Management Console/beutility Console XSS


BID 61487

Backup Data Storage Files Weak Permissions


BID 61488

NDMP Information Disclosure



Symantec takes the security and proper functionality of our products very seriously. As founding members of the Organization for Internet Safety (OISafety), Symantec supports and follows responsible disclosure guidelines.
Symantec has developed a Software Security Vulnerability Management Process document outlining the process we follow in addressing suspected vulnerabilities in our products.
Symantec Corporation firmly believes in a proactive approach to secure software development and implements security review into various stages of the software development process. Additionally, Symantec is committed to the security of its products and services as well as to its customers’ data. Symantec is committed to continually improving its software security process.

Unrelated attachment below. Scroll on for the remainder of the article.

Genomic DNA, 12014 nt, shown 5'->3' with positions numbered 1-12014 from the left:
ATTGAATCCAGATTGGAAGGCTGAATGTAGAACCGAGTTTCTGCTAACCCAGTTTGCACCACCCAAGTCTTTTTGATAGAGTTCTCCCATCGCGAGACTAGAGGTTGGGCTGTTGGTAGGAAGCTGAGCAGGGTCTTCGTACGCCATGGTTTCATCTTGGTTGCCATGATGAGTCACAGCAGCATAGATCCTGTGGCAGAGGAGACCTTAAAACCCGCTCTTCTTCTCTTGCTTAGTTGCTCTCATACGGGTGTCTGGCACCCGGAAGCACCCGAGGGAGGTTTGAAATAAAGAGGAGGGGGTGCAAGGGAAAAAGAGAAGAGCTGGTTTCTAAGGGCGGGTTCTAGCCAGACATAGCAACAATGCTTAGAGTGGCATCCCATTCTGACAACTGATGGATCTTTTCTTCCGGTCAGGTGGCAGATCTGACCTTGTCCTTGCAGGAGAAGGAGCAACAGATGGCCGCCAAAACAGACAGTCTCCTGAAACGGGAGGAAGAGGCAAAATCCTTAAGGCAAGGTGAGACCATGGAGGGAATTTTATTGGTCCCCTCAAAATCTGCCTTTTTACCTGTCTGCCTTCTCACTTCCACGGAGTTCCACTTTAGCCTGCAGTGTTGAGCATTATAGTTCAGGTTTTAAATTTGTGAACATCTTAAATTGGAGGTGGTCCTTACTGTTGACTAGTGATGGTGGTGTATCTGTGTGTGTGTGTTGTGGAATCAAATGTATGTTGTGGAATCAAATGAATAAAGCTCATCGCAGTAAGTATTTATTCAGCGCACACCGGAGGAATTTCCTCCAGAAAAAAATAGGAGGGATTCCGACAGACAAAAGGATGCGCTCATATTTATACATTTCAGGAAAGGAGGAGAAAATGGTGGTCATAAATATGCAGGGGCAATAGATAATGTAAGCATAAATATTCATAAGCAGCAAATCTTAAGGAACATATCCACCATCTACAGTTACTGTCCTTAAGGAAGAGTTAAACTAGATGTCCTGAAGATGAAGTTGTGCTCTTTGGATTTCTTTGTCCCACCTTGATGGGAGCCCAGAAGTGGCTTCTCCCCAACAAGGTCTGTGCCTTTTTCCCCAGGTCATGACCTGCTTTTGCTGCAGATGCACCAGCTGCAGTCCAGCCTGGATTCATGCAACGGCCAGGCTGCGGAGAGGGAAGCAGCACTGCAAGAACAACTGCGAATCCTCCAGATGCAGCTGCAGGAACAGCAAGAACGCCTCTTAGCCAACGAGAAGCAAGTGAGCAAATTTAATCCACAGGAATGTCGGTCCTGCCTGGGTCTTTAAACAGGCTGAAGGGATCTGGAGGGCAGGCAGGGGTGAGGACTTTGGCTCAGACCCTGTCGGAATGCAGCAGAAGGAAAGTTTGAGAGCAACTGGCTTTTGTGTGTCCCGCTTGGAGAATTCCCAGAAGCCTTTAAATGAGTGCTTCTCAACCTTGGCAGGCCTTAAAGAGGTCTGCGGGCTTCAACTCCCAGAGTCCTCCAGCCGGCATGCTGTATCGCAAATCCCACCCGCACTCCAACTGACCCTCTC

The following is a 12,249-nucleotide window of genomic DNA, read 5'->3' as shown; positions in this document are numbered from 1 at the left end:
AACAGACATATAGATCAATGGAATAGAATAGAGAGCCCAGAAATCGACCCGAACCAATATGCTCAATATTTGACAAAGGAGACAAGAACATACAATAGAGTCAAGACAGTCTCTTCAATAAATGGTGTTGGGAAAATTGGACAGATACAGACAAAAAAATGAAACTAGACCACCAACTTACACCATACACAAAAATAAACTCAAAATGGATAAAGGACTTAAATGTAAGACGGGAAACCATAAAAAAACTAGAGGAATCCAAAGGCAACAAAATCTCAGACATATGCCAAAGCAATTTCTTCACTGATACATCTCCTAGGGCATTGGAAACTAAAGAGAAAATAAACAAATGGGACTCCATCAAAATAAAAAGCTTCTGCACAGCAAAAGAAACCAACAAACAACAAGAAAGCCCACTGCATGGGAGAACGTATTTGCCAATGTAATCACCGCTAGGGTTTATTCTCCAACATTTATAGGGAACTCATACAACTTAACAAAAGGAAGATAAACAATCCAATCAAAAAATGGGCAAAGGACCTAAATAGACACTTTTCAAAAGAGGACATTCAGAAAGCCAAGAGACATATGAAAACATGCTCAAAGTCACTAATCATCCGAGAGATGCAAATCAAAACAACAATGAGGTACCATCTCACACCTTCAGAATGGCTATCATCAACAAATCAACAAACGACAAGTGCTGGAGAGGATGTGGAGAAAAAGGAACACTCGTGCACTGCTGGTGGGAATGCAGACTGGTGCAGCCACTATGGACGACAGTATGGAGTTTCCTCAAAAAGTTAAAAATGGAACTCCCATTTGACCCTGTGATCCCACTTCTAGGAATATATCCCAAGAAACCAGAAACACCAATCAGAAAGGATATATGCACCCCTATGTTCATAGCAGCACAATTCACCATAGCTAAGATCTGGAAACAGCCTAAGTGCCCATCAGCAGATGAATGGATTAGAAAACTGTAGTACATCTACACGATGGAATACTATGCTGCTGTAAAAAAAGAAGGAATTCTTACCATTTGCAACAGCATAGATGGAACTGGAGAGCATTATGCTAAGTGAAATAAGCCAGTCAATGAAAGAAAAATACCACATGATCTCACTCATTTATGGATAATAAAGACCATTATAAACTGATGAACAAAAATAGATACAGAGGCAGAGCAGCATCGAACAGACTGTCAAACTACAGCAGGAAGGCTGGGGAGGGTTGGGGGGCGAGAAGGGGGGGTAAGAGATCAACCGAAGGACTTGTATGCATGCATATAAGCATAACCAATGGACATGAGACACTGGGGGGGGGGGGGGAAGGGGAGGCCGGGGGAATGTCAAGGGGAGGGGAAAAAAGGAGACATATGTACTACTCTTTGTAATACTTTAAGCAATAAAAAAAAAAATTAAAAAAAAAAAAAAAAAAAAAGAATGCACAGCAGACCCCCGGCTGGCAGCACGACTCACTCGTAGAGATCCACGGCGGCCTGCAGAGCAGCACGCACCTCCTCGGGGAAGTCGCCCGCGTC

This document provides an overview of the current Secure Development Lifecycle (SDLC) practice applicable to Symantec’s product and service teams as well as other software security related activities and policies used by such teams. This document is intended as a summary and does not represent a comprehensive list of security testing and practices conducted by Symantec in the software development process.
Please contact secure@symantec.com if you believe you have discovered a security issue in a Symantec product. A member of the Symantec Software Security team will contact you regarding your submission to coordinate any required response. Symantec strongly recommends using encrypted email for reporting vulnerability information to secure@symantec.com.
The Symantec Software Security PGP key can be found at the following location:
Permission to redistribute this alert electronically is granted as long as it is not edited in any way unless authorized by Symantec Software Security. Reprinting the whole or part of this alert in any medium other than electronically requires permission from secure@symantec.com.
Last modified on: August 1, 2013
Security Response Blog
The State of Spam